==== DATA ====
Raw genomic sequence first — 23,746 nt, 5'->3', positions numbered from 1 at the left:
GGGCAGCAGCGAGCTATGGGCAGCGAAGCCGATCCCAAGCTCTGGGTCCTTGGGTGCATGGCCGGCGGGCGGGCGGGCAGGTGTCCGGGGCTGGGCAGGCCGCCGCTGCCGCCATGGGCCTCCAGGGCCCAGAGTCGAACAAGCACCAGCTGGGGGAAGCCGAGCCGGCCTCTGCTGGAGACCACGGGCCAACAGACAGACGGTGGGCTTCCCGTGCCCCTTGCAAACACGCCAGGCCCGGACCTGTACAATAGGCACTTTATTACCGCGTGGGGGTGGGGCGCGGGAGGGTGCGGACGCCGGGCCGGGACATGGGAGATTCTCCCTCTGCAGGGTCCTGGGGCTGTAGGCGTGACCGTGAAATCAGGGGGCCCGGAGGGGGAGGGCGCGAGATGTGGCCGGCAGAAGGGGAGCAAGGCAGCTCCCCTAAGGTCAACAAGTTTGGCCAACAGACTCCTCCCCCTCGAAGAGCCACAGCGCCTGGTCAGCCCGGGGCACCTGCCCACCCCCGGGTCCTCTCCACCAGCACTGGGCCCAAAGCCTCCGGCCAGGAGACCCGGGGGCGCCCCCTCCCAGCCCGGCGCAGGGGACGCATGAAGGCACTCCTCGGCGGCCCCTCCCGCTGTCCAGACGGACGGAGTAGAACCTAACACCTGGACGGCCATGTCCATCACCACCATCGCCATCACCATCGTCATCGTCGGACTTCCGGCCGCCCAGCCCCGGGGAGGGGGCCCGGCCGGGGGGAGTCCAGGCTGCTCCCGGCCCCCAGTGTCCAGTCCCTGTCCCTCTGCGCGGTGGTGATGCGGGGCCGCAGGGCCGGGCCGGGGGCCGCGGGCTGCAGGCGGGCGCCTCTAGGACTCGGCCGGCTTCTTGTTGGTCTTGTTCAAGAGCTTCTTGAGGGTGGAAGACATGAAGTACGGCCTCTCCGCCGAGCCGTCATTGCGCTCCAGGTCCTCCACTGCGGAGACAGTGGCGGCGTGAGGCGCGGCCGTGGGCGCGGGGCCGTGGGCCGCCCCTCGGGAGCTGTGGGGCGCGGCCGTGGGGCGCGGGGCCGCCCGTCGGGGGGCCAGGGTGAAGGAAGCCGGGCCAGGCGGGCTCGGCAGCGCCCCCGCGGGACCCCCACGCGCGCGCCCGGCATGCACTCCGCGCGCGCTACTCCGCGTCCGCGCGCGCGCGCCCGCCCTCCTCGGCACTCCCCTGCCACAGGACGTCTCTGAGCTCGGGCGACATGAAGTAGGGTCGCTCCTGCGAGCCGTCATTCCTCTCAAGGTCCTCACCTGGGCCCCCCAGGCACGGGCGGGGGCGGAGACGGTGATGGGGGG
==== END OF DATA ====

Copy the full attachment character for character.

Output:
Raw genomic sequence first — 23,746 nt, 5'->3', positions numbered from 1 at the left:
GGGCAGCAGCGAGCTATGGGCAGCGAAGCCGATCCCAAGCTCTGGGTCCTTGGGTGCATGGCCGGCGGGCGGGCGGGCAGGTGTCCGGGGCTGGGCAGGCCGCCGCTGCCGCCATGGGCCTCCAGGGCCCAGAGTCGAACAAGCACCAGCTGGGGGAAGCCGAGCCGGCCTCTGCTGGAGACCACGGGCCAACAGACAGACGGTGGGCTTCCCGTGCCCCTTGCAAACACGCCAGGCCCGGACCTGTACAATAGGCACTTTATTACCGCGTGGGGGTGGGGCGCGGGAGGGTGCGGACGCCGGGCCGGGACATGGGAGATTCTCCCTCTGCAGGGTCCTGGGGCTGTAGGCGTGACCGTGAAATCAGGGGGCCCGGAGGGGGAGGGCGCGAGATGTGGCCGGCAGAAGGGGAGCAAGGCAGCTCCCCTAAGGTCAACAAGTTTGGCCAACAGACTCCTCCCCCTCGAAGAGCCACAGCGCCTGGTCAGCCCGGGGCACCTGCCCACCCCCGGGTCCTCTCCACCAGCACTGGGCCCAAAGCCTCCGGCCAGGAGACCCGGGGGCGCCCCCTCCCAGCCCGGCGCAGGGGACGCATGAAGGCACTCCTCGGCGGCCCCTCCCGCTGTCCAGACGGACGGAGTAGAACCTAACACCTGGACGGCCATGTCCATCACCACCATCGCCATCACCATCGTCATCGTCGGACTTCCGGCCGCCCAGCCCCGGGGAGGGGGCCCGGCCGGGGGGAGTCCAGGCTGCTCCCGGCCCCCAGTGTCCAGTCCCTGTCCCTCTGCGCGGTGGTGATGCGGGGCCGCAGGGCCGGGCCGGGGGCCGCGGGCTGCAGGCGGGCGCCTCTAGGACTCGGCCGGCTTCTTGTTGGTCTTGTTCAAGAGCTTCTTGAGGGTGGAAGACATGAAGTACGGCCTCTCCGCCGAGCCGTCATTGCGCTCCAGGTCCTCCACTGCGGAGACAGTGGCGGCGTGAGGCGCGGCCGTGGGCGCGGGGCCGTGGGCCGCCCCTCGGGAGCTGTGGGGCGCGGCCGTGGGGCGCGGGGCCGCCCGTCGGGGGGCCAGGGTGAAGGAAGCCGGGCCAGGCGGGCTCGGCAGCGCCCCCGCGGGACCCCCACGCGCGCGCCCGGCATGCACTCCGCGCGCGCTACTCCGCGTCCGCGCGCGCGCGCCCGCCCTCCTCGGCACTCCCCTGCCACAGGACGTCTCTGAGCTCGGGCGACATGAAGTAGGGTCGCTCCTGCGAGCCGTCATTCCTCTCAAGGTCCTCACCTGGGCCCCCCAGGCACGGGCGGGGGCGGAGACGGTGATGGGGGG